Smoke on the Water

Current and former UNEP Executive Directors (seated).<br> Photo: Mark Gold

Current and previous UNEP Executive Directors (seated). Photo: Suzanne Biegel

Over the weekend, I went down to Montreux on the Lake Geneva shoreline. I didn’t see Zappa, but I did witness environmental history. For the first time ever, all five people who have served as executive directors of the UN Environmental Program (UNEP) attended the same event.

Maurice Strong, the founder and father of the Stockholm Conference and the Rio Earth Summit, is in Montreux. He’s joined by current director Achim Steiner, and past directors Klaus Topfer, Mostafa Tolba and Elizabeth Dowdeswell.

They are joined by a who’s who of UN environmental dignitaries to discuss the future of global environmental governance. With the Copenhagen climate change summit just around the corner in December, there’s an urgency to coming up with real, tangible recommendations to fix the ineffective, fractionalized system we have in place right now.

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Bagging a Win

plastic bagLast night, the Santa Monica City Council took statewide leadership on the single-use bag issue by opting to fund an EIR that needs to be completed if the city is to adopt its long-awaited ordinance to ban plastic bags and charge a fee for paper bags at retail outlets.

The measure has been stalled by a recent misguided court ruling that required cities’ to complete EIRs if they wanted to remove single-use bags from their borders.

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Something’s Fishy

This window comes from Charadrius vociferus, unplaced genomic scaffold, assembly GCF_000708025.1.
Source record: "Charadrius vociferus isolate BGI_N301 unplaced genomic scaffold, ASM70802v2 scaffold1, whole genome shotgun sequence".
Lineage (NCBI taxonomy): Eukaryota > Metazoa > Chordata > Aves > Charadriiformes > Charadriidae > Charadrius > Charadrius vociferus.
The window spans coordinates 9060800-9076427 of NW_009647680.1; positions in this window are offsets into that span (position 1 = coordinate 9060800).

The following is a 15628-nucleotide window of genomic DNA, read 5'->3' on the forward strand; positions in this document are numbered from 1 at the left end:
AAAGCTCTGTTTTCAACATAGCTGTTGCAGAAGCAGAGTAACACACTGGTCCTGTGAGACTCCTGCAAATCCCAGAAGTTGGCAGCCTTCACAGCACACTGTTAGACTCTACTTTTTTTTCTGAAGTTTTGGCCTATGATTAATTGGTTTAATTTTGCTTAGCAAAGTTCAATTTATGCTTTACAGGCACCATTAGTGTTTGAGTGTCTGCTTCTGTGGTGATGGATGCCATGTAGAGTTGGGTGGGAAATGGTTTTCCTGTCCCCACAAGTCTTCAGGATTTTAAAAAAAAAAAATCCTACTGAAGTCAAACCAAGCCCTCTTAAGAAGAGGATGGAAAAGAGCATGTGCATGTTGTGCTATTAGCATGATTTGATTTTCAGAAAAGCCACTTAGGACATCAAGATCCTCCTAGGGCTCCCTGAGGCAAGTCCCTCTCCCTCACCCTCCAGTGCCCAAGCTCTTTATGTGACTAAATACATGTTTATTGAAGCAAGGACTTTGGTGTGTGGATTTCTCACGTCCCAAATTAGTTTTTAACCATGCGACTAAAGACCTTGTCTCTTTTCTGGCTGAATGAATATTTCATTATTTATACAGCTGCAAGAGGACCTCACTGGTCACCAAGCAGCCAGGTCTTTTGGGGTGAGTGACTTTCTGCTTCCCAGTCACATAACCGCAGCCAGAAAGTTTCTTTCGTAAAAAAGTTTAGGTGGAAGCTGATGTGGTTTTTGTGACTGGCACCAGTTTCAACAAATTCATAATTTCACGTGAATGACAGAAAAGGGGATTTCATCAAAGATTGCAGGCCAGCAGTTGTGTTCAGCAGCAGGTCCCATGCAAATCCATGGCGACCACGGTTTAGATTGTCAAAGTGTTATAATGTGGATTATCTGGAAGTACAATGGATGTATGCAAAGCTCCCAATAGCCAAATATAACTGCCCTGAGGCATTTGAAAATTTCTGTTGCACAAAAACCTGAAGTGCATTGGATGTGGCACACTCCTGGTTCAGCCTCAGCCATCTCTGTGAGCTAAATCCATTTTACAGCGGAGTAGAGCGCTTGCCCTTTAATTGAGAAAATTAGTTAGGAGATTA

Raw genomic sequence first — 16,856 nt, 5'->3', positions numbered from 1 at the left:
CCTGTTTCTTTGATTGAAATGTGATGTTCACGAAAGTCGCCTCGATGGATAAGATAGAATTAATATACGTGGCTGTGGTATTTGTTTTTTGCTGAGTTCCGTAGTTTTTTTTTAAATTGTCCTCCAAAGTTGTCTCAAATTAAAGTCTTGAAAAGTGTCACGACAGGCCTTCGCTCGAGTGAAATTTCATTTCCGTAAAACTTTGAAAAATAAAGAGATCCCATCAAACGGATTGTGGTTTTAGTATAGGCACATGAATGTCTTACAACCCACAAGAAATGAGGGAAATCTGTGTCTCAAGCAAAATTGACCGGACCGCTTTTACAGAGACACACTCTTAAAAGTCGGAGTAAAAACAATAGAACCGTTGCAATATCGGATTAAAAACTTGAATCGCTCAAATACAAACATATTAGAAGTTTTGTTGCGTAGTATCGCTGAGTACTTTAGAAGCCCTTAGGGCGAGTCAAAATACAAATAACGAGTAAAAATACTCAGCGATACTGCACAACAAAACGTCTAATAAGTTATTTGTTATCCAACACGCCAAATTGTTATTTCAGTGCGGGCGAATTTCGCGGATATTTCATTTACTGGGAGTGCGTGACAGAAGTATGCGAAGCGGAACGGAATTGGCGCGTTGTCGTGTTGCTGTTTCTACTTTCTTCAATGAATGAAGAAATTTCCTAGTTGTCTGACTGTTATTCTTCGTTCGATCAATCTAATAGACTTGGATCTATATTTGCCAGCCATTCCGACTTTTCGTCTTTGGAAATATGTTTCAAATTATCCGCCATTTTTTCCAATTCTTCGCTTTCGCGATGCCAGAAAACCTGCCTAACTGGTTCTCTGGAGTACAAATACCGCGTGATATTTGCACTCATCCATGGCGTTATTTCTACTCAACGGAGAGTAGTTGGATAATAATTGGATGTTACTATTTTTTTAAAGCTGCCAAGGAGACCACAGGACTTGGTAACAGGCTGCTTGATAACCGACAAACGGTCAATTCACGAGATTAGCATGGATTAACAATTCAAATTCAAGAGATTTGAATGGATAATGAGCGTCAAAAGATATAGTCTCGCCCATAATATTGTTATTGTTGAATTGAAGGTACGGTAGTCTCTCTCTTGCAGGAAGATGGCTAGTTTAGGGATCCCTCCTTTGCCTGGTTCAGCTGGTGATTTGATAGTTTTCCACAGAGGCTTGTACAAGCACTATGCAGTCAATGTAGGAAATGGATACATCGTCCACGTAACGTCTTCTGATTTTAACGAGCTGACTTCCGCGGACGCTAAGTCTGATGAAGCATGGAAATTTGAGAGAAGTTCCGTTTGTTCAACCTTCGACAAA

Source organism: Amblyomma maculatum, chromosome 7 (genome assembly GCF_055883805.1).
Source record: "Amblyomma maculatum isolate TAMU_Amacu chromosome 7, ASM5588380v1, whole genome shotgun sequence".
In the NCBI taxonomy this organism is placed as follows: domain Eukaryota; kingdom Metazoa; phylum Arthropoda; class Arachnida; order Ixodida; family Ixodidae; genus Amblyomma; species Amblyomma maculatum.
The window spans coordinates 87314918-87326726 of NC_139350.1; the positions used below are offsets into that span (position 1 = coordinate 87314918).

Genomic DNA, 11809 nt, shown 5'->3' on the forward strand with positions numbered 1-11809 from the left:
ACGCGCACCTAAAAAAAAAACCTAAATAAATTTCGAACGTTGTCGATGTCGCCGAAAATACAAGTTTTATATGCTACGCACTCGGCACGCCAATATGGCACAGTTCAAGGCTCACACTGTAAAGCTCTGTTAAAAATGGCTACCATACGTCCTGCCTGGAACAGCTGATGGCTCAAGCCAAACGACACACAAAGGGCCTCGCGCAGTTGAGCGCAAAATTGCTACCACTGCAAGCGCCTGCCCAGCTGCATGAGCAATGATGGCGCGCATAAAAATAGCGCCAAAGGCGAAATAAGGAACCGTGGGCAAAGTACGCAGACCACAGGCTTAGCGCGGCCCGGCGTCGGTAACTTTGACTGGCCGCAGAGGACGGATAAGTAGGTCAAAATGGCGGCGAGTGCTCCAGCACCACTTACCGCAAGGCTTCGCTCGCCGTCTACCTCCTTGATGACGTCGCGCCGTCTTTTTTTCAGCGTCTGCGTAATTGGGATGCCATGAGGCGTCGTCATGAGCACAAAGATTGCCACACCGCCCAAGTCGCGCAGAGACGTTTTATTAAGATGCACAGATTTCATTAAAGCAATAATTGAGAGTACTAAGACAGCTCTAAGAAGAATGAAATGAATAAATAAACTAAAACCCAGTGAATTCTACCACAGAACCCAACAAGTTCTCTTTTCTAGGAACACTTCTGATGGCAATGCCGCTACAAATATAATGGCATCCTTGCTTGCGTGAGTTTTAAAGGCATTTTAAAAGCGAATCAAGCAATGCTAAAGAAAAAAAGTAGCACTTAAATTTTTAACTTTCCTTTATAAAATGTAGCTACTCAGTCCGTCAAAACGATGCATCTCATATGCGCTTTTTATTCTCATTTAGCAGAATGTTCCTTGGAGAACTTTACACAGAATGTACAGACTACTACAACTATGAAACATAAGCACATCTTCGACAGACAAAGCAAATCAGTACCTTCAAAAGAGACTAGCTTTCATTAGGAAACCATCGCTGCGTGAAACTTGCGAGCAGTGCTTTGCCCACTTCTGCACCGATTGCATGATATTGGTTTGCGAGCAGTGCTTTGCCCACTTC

California halibut is now on reduced consumption list because of contaminant levels

California halibut is now on reduced consumption list because of contaminant levels

The state Office of Environmental Health Hazard Assessment (OEHHA) finally released its health advisory and safe eating guidelines for fish caught from coastal areas from Ventura Harbor south to the Dana Point area. The results do not bode well for those that regularly eat locally caught coastal fish.

The recommendations are based on a NOAA/EPA fish contamination study of DDT, PCB and mercury contaminant levels in fish collected over five years ago. The agency used some supplementary fish contamination data from Los Angeles County Sanitation Districts and Los Angeles monitoring programs as well. 

DDT and PCB manufacturing was banned over 30 years ago, but there are still over 100 tons of DDT and PCBs contaminating the sediments off of the Palos Verdes coast.

Despite the fact that OEHHA unconscionably chose to set the cancer risk for fish consumption at 1 in 10,000 (1 in 100,000 to 1 in a million is the norm and those ranges are the risk levels used by EPA), the health recommendations are pretty far reaching. Continue reading

No Day at the Beach

L.A. County legal strategy puts swimmers at risk

L.A. County legal strategy puts swimmers at risk